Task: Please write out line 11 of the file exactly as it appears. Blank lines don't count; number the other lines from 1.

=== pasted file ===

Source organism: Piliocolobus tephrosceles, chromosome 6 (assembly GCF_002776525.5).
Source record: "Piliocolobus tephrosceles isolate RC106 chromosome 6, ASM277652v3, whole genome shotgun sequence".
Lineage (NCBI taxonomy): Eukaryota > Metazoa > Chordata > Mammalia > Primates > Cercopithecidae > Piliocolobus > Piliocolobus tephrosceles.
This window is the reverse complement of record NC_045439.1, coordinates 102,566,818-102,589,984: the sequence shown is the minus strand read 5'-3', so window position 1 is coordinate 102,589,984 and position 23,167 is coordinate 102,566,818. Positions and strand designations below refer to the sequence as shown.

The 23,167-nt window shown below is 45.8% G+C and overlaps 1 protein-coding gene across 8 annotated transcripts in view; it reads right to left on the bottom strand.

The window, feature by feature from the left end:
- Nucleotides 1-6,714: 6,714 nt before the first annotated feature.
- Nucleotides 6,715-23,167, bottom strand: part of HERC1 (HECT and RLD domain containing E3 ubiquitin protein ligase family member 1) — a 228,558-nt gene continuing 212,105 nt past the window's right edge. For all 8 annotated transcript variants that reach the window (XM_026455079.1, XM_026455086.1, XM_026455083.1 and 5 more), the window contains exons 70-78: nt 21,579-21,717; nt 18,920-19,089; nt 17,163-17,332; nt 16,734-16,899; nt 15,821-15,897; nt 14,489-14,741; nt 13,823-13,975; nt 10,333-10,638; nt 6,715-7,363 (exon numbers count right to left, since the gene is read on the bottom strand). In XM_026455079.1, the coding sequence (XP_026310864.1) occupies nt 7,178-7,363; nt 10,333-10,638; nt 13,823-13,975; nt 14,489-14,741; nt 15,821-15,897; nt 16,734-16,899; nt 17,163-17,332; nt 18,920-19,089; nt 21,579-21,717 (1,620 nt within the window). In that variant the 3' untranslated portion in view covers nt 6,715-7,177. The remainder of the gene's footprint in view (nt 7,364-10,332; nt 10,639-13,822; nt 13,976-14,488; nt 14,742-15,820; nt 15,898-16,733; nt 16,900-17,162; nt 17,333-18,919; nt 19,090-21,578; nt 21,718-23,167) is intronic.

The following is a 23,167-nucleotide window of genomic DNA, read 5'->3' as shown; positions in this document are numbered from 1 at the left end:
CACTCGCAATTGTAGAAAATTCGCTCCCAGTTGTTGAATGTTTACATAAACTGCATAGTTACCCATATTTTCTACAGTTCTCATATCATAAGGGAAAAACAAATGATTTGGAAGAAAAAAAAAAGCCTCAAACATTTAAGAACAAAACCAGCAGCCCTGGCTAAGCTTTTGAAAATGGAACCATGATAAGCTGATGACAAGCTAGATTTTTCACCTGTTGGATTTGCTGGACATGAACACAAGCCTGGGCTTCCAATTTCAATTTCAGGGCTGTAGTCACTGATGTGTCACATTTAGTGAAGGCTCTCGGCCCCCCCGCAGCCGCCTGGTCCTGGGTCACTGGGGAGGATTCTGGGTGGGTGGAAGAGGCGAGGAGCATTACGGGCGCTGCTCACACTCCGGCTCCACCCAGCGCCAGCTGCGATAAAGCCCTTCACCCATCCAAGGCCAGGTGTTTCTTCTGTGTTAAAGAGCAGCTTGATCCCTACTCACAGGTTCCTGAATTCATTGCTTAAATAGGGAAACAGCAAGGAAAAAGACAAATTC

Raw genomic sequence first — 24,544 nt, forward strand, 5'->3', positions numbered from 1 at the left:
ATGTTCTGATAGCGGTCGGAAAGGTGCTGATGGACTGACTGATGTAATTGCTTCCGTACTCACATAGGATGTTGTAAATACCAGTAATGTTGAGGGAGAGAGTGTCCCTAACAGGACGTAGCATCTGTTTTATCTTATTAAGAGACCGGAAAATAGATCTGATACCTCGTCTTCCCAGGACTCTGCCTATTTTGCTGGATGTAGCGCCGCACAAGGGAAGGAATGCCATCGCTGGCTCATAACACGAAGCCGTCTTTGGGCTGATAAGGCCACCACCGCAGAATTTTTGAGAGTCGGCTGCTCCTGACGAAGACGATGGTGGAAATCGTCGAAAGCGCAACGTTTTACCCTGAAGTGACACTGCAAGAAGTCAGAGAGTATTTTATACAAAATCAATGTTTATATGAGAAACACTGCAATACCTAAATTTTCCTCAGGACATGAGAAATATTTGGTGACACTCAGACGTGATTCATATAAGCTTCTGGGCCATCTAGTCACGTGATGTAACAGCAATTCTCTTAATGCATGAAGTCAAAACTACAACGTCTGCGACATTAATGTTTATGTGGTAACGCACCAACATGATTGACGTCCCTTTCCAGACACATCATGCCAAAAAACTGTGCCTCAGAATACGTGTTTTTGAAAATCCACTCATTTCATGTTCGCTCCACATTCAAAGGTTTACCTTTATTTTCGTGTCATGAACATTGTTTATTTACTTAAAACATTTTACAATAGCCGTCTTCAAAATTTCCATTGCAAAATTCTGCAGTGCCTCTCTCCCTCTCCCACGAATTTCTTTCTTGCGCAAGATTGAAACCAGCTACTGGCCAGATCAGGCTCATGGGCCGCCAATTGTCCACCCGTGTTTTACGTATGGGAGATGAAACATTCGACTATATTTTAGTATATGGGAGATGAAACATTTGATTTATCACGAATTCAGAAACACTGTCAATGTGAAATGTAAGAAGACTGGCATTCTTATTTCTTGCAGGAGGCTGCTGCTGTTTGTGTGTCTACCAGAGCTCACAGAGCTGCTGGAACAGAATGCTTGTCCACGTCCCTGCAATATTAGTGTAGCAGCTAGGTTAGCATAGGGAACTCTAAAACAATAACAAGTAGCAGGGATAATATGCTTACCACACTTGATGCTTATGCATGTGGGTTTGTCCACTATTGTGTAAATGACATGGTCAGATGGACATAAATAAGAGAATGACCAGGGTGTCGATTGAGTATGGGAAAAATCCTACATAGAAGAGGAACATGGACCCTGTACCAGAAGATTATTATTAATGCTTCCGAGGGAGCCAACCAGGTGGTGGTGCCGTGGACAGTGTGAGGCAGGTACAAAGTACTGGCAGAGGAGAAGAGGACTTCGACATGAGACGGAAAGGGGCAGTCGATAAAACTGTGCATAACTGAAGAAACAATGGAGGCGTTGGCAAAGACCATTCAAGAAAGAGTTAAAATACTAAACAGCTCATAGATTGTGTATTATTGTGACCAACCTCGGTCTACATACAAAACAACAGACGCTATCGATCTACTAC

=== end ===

Raw genomic sequence first — 24,544 nt, forward strand, 5'->3', positions numbered from 1 at the left: